Ronstan

Give Kids the Opportunity to Love Sailing

Published on September 22nd, 2015

As President of Melges Performance Sailboats, Andy Burdick had a good summer juggling his professional and personal responsibilities. After winning two scow class nationals this year with his kids as crew, Scuttlebutt editor Craig Leweck checked in with Andy for an update…

Tell us about the Burdick family plan
I have been racing with our two kids for the last three summers on the C Scow. When we first started out my daughter Mya was 8 and my son Finn was 6. We would go to most of the regattas, race here at home on Lake Geneva (WI) and just generally go out sailing for fun! My wife even sailed with us when it was windy – 4 people on a C scow, not the norm.

This year they are 11 and 9 and we were a lot more competitive on the racing circuit, culminating in our win at the C Scow National Championship on Lake Minnetonka, Minnesota. It was a fantastic experience for all of us as sailing / racing teaches all of us things about life. The ups and downs and how you need to persevere to succeed in anything. This regatta was a perfect example of that.

Our goal was to be in the top 5 of the event. In many instances we found ourselves at the first windward mark in the 20’s or even 30’s out of the 65 boats competing. My daughter would show signs of discouragement as she saw that we may not meet our goal of a top 5 overall finish. During the race I would talk about a never quit attitude and how we had to work extra hard to move up and get a good result in the race. The motivational talks worked as we did catch up. More than anything, it teaches you to always work hard.

My 9 year old son, Finn also sailed with me on the MC Scow this summer, with 93 boats on the starting line at the Nationals. Pewaukee Yacht Club hosted the event – another fantastic yacht club and scow lake. We won this regatta as well. Again, having a lot of fun together and learning as we go. There were some other great events mixed in there too. Bottom line is – we have had a blast as a family sailing and racing.

I don’t know what you are like on the race course…have you had to modify your competitive personality?
My competitive personality has been modified for sure. There are still times when I get a little too “ramped up”. The kids help me keep it in perspective. As we race we discuss what we are doing that night – is there a pool at the hotel, what other kids will come over and swim, where we will go to dinner – this is all during the race! Yes, there have been a lot of modifications on my part!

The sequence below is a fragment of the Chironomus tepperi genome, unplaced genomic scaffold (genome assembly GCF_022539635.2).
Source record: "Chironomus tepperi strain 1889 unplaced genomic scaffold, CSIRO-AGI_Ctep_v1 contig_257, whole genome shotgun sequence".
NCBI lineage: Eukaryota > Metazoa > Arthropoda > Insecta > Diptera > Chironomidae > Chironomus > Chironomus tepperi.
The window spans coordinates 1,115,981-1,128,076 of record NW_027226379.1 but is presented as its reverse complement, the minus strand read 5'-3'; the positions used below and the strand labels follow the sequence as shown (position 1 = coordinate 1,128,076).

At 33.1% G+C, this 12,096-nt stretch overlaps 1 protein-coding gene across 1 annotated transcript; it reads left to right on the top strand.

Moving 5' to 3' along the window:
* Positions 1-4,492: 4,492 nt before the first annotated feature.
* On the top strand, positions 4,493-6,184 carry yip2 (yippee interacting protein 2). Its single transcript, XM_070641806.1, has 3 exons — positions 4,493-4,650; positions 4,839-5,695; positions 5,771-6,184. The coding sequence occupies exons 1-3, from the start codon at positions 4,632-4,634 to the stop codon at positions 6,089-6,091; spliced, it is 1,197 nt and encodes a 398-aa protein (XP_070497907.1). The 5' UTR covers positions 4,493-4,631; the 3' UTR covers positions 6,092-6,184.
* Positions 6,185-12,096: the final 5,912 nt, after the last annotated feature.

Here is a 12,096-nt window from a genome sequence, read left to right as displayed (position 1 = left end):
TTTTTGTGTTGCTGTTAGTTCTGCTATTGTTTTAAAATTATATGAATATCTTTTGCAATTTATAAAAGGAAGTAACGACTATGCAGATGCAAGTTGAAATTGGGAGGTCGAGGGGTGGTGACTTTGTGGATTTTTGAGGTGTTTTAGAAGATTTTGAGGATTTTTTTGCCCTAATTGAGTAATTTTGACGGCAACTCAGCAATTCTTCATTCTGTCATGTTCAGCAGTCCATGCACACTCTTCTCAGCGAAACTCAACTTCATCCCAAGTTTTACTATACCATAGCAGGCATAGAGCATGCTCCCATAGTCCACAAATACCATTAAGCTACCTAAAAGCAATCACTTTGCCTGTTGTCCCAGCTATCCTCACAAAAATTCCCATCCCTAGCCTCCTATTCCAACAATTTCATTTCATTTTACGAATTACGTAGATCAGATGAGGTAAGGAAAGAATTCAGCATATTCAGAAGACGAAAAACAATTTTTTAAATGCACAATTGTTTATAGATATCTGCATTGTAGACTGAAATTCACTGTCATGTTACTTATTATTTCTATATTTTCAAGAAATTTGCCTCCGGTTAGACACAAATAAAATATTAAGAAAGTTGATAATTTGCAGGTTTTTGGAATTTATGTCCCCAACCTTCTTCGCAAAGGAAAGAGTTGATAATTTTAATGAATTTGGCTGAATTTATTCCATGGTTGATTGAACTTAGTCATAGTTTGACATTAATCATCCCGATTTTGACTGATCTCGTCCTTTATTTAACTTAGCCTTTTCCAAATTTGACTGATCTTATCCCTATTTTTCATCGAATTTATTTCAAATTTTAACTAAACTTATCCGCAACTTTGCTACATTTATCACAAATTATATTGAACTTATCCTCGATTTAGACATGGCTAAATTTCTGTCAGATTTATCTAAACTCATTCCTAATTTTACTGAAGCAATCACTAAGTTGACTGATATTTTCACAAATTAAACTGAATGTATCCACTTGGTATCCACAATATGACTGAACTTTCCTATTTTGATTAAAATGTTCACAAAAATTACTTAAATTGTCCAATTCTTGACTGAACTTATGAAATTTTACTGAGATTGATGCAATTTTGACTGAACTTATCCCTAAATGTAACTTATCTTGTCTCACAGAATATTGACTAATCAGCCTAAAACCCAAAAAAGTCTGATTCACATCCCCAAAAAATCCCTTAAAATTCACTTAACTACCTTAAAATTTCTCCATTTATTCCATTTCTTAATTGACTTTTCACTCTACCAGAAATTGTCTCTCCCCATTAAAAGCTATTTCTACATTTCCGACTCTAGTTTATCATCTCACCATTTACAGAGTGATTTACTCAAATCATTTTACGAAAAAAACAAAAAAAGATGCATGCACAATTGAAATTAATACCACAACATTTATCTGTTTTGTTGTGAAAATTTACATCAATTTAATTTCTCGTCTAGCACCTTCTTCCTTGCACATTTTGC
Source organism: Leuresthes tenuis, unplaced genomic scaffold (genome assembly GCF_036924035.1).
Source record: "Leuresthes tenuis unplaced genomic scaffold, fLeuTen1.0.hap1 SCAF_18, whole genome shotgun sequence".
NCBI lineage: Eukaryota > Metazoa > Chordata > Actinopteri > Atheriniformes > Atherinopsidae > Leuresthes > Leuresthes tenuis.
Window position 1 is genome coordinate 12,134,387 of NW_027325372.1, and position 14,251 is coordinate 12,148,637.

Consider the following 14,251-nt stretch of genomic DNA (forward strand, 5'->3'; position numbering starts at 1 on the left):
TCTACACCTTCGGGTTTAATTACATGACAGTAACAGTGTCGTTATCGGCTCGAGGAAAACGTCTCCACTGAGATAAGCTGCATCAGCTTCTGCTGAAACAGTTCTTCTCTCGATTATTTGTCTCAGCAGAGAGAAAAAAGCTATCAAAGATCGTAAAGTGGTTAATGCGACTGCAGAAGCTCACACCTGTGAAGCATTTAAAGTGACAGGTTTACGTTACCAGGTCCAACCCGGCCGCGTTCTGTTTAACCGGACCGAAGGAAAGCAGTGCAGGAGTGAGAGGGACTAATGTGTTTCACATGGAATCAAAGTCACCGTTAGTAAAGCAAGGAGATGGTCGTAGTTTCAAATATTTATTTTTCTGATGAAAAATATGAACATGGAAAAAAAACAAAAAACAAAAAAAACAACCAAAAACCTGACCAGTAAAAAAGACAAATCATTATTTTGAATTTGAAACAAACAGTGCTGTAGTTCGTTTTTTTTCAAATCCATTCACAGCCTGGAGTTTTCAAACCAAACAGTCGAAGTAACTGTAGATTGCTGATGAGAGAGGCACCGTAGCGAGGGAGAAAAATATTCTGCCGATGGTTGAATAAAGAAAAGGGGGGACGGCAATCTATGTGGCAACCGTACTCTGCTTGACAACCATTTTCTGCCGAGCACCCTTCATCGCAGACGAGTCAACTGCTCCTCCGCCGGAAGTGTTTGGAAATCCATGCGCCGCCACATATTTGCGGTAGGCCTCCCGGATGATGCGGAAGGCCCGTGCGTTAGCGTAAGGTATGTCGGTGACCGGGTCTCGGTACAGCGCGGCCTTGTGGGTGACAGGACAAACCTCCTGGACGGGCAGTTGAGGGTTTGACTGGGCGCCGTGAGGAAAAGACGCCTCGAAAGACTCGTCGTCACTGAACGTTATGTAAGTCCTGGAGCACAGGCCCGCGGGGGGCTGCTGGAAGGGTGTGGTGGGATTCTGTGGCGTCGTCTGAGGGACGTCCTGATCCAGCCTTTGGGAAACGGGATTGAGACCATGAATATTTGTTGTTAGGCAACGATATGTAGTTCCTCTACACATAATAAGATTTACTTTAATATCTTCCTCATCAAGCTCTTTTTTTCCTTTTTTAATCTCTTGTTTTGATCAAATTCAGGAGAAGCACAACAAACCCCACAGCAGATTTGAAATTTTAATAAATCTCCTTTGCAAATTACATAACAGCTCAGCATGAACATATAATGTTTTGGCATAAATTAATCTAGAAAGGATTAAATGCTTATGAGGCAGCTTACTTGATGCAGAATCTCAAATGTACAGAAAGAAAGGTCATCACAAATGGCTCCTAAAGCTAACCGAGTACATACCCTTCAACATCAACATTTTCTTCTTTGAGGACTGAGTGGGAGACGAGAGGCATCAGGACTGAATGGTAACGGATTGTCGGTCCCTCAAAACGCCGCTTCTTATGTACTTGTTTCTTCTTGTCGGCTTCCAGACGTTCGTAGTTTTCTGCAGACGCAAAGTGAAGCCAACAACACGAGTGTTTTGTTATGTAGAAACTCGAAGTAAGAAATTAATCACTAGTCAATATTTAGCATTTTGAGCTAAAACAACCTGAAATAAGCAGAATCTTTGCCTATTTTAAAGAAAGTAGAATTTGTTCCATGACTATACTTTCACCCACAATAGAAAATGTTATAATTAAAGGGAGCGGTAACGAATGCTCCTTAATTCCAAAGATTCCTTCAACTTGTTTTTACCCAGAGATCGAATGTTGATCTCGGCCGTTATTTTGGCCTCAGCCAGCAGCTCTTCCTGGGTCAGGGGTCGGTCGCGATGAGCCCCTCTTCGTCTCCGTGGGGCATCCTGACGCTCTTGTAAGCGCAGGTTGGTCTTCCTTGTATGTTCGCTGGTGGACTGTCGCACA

The scow classes seem to have a culture that promotes ‘inter-generational’ teams. Is there anything in particular that encourages this climate?
The Inland Lakes Yachting Association has been a fantastic organization to be a part of. They do pass down the love of the sport for generations. We see it with so many families. I personally feel very fortunate to be a part of this group.

What encourages this climate? Don’t take it all too seriously! Go out and enjoy the sport of sailing. Include your kids or include others and give them an opportunity to see what sailboat racing is all about. Be a family and do it together.

The approach is a theme here at the new Buddy Melges Sailing Center on Lake Geneva. Bottom line is – give the kids an opportunity to fit into an adult team, race, perform and learn. Lots of learning. By including them we realize that winning may not happen but we do realize that the fun factor will be high. The stories will be endless and the learning will be for life. Over time, I have been really impressed with the sailing my kids have done and what others have done too.

Sailing around all day long in a single-handed boat is not the answer for the long term love for the sport. The answer is make it a family thing. Make it a fun for all ages and include them on all kinds of boats. Cross training in a sense. The kids get pretty darn good at a young age. You don’t have to win. You just have to create the experience.

Sailing is a lifetime sport. It does need to happen all at once…..lay the foundation for the love of the sport now so your kids enjoy the sport for a lifetime!

Any tips for others that would like to have a positive experience racing with their kids?
Go sail with your kids! That is what I have been telling my friends and others. Give the kids an opportunity to fit into a team. Let this experience supplement their sailing school time and other sailing. Make it an adventure. Go to new venues and new regattas. Meet new people and make the kids a major part of the social experience. They will quickly adapt to the sailing and to the social side of things too. It is amazing!

So you have solved your crew issues for awhile.
You would think that as they get older (bigger and stronger), I would be sailing more with my kids, but this summer found them on other boats though much of the time. They have officially branched out sailing with other great sailors at our club and of course sailing with their friends. It is great to see them want to do things on their own, make arrangements to sail and crew with others on their own. They now have the love of the sport in them!

My son, who is all of 60lbs, has worked his way on an A scow (38ft. of pure power scow sailing) with some great sailing friends – Vincent Porter, Dave Navin, Chris Impens, Greg Gifford and Ryan Fitzgerald. Finn loves it and even at 60lbs thinks he is contributing to the team. So, the kids are making the sport their own too. The kids are figuring it out and have learned that sailing with others is great fun.

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